The scene of action- Egypt is a country in North Africa  with the Sinai Peninsula forming a land bridge in Southwest Asia,  a transcontinental country, and a major power in Africa, the Mediterranean region.  It is bordered by the Mediterranean Sea to the north, the Gaza Strip and Israel to the northeast, the Red Sea to the east, Sudan to the south and Libya to the west and is one of the most populous countries in Africa.  Vast population live near the banks of the Nile River, and the  large areas of the Sahara Desert are sparsely inhabited.  Egypt is famous for its ancient civilization, with famous monuments such as the Giza pyramid complex and its Great Sphinx.  It attracts tourists for its  ancient ruins, such as those of Memphis, Thebes, and  other places of archaeological importance.

For many years it has remained stable and peaceful with  30-year rule of Hosni Mubarak.  His National Democratic Party has monopolised power  holding a strong hand though there were issues of poverty, , rising food prices,  corruption and  more pointers leading to unrest.  The overthrow of autocrat Zine al-Abidine Ben Ali in Tunisia had its shadow here as well.  Now people are rallying on streets seeking the fall of the regime which has ruled for 3 decades.   The autocratic ruler had all along been aided strongly by US regime  and its military aid. 

Though media is pointing out protests by people from all sectors, there does not seem to be any opposition political figure or group at the helm of such demonstrations.  For some time now, Hosni Mubarak has resolutely resisted calls to step down but he has made a number of concessions to try to appease public and international opinion.  His security forces also tried repressive measures but the numbers have grown and it is not working now.    There have been protests centering on Cairo’s  liberation square and march of million has been claimed.  This place is not known for democracy and the unrest could have a bearing for the Arab countries and its rulers as well.  Protests have been reported in Alexandria as well.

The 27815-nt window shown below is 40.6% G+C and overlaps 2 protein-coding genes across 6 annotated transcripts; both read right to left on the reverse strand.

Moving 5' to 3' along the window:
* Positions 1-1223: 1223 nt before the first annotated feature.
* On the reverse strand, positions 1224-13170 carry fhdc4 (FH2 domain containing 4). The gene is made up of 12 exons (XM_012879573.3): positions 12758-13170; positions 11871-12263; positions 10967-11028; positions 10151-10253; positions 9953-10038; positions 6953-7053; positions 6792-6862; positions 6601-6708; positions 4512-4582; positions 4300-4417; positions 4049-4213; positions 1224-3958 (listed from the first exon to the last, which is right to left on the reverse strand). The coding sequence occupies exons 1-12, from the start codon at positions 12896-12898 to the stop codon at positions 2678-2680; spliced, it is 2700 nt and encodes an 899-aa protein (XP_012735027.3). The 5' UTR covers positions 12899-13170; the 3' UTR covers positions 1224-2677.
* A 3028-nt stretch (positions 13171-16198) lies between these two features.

Moving away from politics to economy, closer to 18000 ships passed through Suez canal in 2010 of which 6900 were container vessels, then there were dry bulkers, chemical and other product tankers and crude tankers.  The dreaded closure of  the major artery connecting Red sea and  Mediterranean would mean ships diverted around the Cape of Good Hope, adding thousands of miles to journeys from Europe and the US to the Middle East and Asia — and tying up ships for longer periods of time, increasing the voyage time and burning more fuel adding to more costs.  It is estimated that close to 8% of world’s sea born traffic in goods passes through Suez canal including barrels of oil.  Egypt is known to be a major importer of wheat and corn.   Commodity shortage would add to the social unrest and lead to spiraling inflation inside the country. 

There continues to be reports that the shipping companies have not had any trouble in moving goods but that stress itself is becoming a news.  The canal had been closed only twice in its history during 1956 Suez crisis and for an eight year period from 1967 due to Egypt-Israel conflict.  The shipping world is watching with anxiety the happenings in Egypt and any news on closure is bound to impact the oil prices.  That is not good news for the World economy either.

Regards – S. Sampathkumar.